I’ve been meaning to write a Front-End Developer (FED) series for quite some time now. Having worked in many industries, building many Web Apps on different stacks and Design Systems, I’m here to share my learnings and hopefully you will get something out of it.
These days it’s very easy for new developers to get up and running using tooling such as
create-react-app. Tooling such as this is great as it speeds up repetitive tasks and automates all of a React’s initial constructs, enabling developers to be able to build, test and deploy their applications. But, great tooling can also restrict one’s knowledge of understanding what actually happens during and after its compilation.
This series will contain many episodes, each ordered with hope to equip you with a typical FED experience on how to build React Apps. As it stands the following subjects have been identified:
- Episode 1: Getting Started
- Episode 2: Theme Providers
- Episode 3: Routing
- Episode 4: React Components
- Episode 5: Managing State in React (coming soon)
In today’s episode we will bootstrap a React application going into detail during each of the steps. You will be provided a mixture of code snippets, screenshots and external references along the way.
Table of Contents:
- Which UI Library?
- Let’s get started!
- Getting Started with Material UI
- App Preparation
- Heads Up!
Does what you’re building already have an affiliated Design System (DS), or a living Style Guide, or at least some kind of Branding documentation?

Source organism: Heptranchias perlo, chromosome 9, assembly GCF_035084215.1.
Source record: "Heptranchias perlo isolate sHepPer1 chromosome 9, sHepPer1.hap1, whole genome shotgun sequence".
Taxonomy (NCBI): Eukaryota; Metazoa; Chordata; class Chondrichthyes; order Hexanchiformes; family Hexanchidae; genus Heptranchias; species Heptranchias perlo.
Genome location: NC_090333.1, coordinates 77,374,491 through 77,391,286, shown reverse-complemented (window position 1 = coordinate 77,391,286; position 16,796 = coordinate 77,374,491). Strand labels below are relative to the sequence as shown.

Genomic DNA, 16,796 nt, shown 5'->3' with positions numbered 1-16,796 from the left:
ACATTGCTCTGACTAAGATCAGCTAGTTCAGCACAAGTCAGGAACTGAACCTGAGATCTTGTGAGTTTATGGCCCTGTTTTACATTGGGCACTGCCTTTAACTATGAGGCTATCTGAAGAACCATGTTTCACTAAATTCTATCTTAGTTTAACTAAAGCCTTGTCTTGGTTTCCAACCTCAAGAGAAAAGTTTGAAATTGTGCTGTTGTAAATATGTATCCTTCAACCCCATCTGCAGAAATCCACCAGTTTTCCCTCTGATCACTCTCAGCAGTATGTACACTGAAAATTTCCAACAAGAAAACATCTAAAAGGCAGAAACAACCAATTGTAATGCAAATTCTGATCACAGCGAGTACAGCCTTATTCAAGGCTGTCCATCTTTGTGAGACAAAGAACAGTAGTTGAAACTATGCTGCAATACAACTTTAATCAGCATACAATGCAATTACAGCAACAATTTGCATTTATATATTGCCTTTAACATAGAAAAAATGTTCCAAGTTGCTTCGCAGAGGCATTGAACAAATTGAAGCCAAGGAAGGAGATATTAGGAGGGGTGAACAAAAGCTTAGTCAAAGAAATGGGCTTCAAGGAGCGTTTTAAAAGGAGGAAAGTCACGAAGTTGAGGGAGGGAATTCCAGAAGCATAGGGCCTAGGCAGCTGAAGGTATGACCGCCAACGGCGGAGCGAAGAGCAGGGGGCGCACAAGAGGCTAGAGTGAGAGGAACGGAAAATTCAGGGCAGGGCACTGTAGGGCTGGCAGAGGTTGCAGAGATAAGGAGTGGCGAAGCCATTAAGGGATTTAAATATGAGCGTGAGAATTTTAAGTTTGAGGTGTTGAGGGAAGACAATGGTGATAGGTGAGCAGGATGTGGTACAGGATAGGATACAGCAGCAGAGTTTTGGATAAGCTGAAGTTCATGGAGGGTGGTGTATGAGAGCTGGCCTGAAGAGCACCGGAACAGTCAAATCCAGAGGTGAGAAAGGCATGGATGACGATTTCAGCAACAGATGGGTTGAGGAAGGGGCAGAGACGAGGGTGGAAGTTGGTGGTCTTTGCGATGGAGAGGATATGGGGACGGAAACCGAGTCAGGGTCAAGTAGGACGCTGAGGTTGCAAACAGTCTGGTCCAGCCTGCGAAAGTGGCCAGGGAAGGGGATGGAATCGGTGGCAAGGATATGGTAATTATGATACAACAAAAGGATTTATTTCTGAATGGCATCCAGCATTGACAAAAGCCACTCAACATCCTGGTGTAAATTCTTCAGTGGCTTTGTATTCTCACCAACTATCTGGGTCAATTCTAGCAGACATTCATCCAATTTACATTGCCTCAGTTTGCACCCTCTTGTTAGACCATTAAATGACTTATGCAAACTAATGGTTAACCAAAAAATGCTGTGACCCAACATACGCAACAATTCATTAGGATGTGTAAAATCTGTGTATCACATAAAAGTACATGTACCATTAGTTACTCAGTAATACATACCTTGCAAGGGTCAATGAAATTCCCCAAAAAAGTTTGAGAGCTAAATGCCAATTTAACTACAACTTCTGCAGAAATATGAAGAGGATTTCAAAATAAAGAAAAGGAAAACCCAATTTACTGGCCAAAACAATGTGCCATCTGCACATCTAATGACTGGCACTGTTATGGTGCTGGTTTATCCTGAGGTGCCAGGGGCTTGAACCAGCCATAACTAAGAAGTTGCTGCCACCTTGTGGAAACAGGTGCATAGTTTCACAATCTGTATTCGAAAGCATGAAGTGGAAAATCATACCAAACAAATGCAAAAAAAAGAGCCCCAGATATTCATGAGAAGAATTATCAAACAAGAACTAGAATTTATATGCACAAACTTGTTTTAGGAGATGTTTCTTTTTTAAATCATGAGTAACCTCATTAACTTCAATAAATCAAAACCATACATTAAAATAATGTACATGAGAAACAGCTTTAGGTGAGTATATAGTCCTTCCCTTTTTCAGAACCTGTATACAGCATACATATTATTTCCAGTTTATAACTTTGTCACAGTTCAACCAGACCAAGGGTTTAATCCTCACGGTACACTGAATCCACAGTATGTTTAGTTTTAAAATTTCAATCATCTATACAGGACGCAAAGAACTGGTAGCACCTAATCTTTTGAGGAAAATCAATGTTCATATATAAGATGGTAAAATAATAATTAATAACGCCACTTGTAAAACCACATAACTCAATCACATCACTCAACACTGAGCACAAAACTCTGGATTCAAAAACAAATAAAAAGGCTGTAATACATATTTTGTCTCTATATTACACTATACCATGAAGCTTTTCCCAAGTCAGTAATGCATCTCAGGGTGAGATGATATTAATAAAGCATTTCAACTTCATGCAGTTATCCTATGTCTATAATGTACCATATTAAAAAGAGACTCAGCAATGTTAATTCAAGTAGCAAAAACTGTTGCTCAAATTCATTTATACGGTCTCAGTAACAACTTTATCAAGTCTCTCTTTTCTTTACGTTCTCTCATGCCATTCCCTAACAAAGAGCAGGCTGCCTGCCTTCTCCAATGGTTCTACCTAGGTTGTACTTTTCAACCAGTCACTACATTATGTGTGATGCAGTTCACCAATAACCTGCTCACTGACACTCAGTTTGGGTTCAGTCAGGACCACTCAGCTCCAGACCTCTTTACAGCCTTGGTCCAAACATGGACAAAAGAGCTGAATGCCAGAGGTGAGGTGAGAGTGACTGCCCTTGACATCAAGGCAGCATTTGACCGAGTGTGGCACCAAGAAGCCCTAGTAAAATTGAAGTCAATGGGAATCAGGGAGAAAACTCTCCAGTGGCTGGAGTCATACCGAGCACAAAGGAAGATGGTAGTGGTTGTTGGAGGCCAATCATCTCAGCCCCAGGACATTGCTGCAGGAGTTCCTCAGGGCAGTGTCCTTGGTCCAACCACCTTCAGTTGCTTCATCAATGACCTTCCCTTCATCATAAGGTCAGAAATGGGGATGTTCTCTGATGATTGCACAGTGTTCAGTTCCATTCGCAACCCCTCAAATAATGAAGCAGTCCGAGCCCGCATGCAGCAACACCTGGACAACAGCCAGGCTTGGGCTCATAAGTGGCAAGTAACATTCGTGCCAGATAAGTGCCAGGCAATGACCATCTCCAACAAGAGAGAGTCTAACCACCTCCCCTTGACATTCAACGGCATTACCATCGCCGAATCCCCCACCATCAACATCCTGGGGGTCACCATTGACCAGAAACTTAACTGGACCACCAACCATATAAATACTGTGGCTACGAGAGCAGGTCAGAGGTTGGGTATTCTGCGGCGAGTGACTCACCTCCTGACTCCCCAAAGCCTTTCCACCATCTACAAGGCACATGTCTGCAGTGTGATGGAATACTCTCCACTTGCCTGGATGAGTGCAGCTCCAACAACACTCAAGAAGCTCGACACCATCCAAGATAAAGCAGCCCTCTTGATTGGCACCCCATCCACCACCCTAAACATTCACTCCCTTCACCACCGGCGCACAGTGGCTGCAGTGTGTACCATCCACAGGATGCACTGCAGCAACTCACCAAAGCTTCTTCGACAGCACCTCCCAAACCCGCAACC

If the answer is yes, that’s great, you have a basis to work from and extend off, for example if you already have a Component Library, you can start building your interface with existing Components, rather than building from scratch. My mentality in this case is
- how can I consume the existing styles with least amount of friction?
- how can I contribute back so others can benefit?
If the answer is no, that’s still okay, instead you have prime opportunity to centralize the App’s DS artifacts! My mentality in this case is a bit more involved and requires team/company wide structure to help formulate a cross functional Design → Developer process. We will cover this in more detail throughout the series.
For the rest of this series we will assume there is no DS, instead, we will build one DS alongside our functional React App! That’s the cool thing about this, when you are creating a new App, it’s better practice to create one from the get-go as it helps with testing, its living documentation, it can make design discussions easier etc.
I’m flinging the word “Design System” too loose here. We’ll be creating a Living Component Library (a subset of a Design System) as trying to build full a Design System is more than code artifacts.
Which UI Library?
There has and always will be a handful of UI libraries floating around, battling for top adoption rates but before we pick a library let’s be clear what a UI library is and why they are necessary.
A UI library is a central repository where both design artifacts and developed components are showcased. They contain all the essential building blocks an application requires to start it’s creation, things like: Typography, Buttons, Links, Cards, Lists, Tables, Layouts, Responsive design etc. Good UI libraries make it easy for the consumer to define their own Themes and Components, are testable, are accessible and are well documented.
Do you really want to spend your valuable time re-inventing a Button every.. single.. time!?
What’s important is to understand the basis of each of the UI libraries, at the end of the day they are just that: a library. The onus is on you to determine:
- When was it created?
- What does their future road map entail and will they continue to support it?
- What major version is it on?